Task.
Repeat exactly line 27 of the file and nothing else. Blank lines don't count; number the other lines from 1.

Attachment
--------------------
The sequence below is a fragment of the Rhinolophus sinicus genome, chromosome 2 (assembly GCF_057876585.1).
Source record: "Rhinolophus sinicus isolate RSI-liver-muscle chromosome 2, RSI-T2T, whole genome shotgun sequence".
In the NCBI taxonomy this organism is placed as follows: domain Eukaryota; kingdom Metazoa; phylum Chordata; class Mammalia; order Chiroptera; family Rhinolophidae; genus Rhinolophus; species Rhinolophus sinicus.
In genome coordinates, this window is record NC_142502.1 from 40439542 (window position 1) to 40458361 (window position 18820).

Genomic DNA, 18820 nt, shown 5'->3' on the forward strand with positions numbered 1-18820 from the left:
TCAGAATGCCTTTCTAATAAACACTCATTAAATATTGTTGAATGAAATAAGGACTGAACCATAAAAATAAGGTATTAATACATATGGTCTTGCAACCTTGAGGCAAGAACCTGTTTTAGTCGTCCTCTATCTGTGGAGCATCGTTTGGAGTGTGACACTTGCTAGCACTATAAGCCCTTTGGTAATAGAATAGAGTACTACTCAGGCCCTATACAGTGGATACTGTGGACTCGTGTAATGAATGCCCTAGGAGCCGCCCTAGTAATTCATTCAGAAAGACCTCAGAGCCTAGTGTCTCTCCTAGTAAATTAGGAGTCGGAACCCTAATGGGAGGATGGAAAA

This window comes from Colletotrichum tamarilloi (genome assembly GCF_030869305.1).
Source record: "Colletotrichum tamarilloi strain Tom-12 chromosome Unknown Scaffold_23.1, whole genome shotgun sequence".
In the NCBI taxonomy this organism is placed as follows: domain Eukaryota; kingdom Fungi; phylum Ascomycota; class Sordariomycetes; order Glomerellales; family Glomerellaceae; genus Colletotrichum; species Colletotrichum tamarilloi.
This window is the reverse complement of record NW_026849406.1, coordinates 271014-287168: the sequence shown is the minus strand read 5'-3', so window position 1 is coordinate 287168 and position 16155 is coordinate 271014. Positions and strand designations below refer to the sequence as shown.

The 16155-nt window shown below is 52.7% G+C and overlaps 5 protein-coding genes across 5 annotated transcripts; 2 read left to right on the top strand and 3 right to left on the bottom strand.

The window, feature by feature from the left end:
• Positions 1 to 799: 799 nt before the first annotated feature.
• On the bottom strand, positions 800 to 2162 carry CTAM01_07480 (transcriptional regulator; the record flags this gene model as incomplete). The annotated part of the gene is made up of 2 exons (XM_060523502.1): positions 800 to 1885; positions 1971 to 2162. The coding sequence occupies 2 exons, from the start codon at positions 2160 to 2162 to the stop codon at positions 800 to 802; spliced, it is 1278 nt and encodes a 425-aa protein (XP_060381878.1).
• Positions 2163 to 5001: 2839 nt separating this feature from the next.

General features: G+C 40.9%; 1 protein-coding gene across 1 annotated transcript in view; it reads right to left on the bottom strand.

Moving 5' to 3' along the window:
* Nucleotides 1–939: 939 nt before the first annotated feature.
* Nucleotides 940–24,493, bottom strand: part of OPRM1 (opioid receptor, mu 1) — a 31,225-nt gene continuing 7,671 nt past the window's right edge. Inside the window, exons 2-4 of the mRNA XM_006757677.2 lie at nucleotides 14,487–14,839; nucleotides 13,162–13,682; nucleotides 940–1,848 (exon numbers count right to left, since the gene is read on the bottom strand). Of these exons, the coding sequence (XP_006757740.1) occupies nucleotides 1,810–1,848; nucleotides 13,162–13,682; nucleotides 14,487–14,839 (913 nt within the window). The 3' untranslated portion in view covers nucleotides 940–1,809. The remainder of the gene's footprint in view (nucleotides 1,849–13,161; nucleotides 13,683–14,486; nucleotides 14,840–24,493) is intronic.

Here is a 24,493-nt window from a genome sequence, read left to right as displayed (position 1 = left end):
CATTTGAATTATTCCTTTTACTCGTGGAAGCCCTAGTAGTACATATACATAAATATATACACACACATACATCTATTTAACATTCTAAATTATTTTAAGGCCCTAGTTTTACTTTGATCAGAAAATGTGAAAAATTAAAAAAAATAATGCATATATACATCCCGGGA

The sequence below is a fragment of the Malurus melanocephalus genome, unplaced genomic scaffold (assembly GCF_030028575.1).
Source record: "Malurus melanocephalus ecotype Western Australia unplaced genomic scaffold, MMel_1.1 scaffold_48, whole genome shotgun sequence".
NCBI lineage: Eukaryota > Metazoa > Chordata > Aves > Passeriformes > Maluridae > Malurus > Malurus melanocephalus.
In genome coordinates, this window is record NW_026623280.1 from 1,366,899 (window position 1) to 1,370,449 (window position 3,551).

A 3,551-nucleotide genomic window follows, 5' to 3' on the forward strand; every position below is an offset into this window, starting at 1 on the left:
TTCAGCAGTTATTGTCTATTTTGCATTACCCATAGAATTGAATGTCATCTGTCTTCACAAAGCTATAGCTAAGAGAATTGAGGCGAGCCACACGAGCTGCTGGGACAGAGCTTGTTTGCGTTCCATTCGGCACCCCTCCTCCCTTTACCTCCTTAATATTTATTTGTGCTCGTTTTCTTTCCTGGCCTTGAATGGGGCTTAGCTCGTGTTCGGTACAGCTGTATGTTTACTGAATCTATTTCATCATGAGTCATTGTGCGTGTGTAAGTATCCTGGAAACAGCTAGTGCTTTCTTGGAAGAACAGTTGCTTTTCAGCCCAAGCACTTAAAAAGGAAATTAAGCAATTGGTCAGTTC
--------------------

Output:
TTCAGCAGTTATTGTCTATTTTGCATTACCCATAGAATTGAATGTCATCTGTCTTCACAAAGCTATAGCTAAGAGAATTGAGGCGAGCCACACGAGCTGCTGGGACAGAGCTTGTTTGCGTTCCATTCGGCACCCCTCCTCCCTTTACCTCCTTAATATTTATTTGTGCTCGTTTTCTTTCCTGGCCTTGAATGGGGCTTAGCTCGTGTTCGGTACAGCTGTATGTTTACTGAATCTATTTCATCATGAGTCATTGTGCGTGTGTAAGTATCCTGGAAACAGCTAGTGCTTTCTTGGAAGAACAGTTGCTTTTCAGCCCAAGCACTTAAAAAGGAAATTAAGCAATTGGTCAGTTC